According to the National Conference of State Legislatures (NCSL), 46 states now prohibit all drivers from text messaging while driving. (See the full list on the NCSL’s website.) Unfortunately, technology often advances at a rate faster than legislation can respond, leading to increased lawsuits while parties attempt to allocate liability. Now that legislatures have tackled texting, young adults and teens have transitioned to communicating via other mobile applications, including Snapchat. Earlier this month, two plaintiffs filed an action for personal injuries and damages in Georgia State Court arising from a car crash that occurred when a teen driver’s vehicle collided with another car while she was using Snapchat’s “speed” filter. The complaint names both Snapchat, Inc. and the teen as defendants. (See complaint.)
Snapchat is an image messaging application software product that allows users to share “snaps” with one another. According to the complaint, prior to September 2015, Snapchat launched a feature on its application that allowed users to track and document the speed they are traveling by taking a picture or video and applying the “speed” filter. Snapchat awards users “trophies” for sending snaps for different in-app activities. One of the available trophies is for using one or two filters, including the speed filter.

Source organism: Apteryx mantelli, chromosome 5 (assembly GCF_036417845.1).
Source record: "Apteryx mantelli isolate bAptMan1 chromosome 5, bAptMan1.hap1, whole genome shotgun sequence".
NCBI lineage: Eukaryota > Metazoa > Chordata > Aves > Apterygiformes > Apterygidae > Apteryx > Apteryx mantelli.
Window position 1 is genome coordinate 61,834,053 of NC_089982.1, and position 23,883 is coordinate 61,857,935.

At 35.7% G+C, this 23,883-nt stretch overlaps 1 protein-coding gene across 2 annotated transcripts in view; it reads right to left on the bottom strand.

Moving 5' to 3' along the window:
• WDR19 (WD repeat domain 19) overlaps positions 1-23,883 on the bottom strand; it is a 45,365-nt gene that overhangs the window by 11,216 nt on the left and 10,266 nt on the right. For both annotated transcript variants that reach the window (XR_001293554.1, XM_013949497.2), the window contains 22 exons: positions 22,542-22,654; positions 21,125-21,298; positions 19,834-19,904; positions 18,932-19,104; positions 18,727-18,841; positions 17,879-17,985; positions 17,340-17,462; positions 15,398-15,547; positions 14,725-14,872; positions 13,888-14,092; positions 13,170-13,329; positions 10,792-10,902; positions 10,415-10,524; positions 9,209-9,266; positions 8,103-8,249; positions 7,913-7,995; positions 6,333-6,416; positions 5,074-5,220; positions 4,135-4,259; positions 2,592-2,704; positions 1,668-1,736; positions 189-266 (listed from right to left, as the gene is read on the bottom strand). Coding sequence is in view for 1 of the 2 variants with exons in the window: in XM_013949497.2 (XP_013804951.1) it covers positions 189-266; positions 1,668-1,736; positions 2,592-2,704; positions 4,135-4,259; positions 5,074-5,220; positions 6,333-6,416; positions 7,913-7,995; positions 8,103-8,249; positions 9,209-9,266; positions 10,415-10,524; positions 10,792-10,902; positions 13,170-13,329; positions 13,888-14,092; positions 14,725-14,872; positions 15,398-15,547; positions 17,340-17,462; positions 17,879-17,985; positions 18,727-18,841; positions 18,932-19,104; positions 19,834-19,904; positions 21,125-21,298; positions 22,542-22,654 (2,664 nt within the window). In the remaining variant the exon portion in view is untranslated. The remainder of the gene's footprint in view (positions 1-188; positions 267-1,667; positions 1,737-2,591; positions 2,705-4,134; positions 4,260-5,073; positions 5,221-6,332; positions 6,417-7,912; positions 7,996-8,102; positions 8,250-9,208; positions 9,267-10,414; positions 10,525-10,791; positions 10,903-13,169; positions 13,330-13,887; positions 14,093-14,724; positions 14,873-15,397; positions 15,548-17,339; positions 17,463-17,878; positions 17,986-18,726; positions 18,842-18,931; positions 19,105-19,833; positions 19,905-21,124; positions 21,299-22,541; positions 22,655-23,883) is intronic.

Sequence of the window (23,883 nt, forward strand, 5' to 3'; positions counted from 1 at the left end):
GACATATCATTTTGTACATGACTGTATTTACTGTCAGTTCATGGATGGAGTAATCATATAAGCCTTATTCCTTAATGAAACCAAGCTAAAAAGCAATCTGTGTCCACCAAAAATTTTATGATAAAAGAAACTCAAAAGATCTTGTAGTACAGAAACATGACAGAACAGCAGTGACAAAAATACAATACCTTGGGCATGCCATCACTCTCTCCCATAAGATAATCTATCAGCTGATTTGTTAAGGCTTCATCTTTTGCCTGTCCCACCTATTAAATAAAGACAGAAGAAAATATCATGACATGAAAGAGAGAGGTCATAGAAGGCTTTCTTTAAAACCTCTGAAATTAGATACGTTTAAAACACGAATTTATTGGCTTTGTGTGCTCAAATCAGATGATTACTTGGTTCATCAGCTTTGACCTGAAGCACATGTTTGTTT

The plaintiffs’ complaint alleges the defendant was “motivated to drive at an excessive speed in order to obtain recognition through Snapchat by means of a Snapchat ‘trophy.’” Compl. at ¶ 27. While the teen was driving, she was allegedly distracted by her use of the Snapchat app on her mobile phone. According to the complaint, the defendant’s car was traveling at approximately 107 miles per hour at the time of impact. Id. at ¶ 35. As a result of the collision, the plaintiff suffered permanent brain damage. Id. at ¶ 36.
As of early May, Snapchat’s “community guidelines” and “safety tips” did not provide warnings against snapping while driving. However, the plaintiffs’ complaint does not allege a failure to warn but instead claims negligence and loss of consortium. See Compl. at 7 – 8.
If the lawsuit gains traction – or copycat lawsuits – it could raise questions about the liability exposure for technology companies and other product manufacturers that offer alleged driver distractions, even where warnings against such dangerous behavior are provided.
Alexis Kellert, a litigation associate in Weil’s Products Liability practice group, can be reached at firstname.lastname@example.org.
Published May 25, 2016.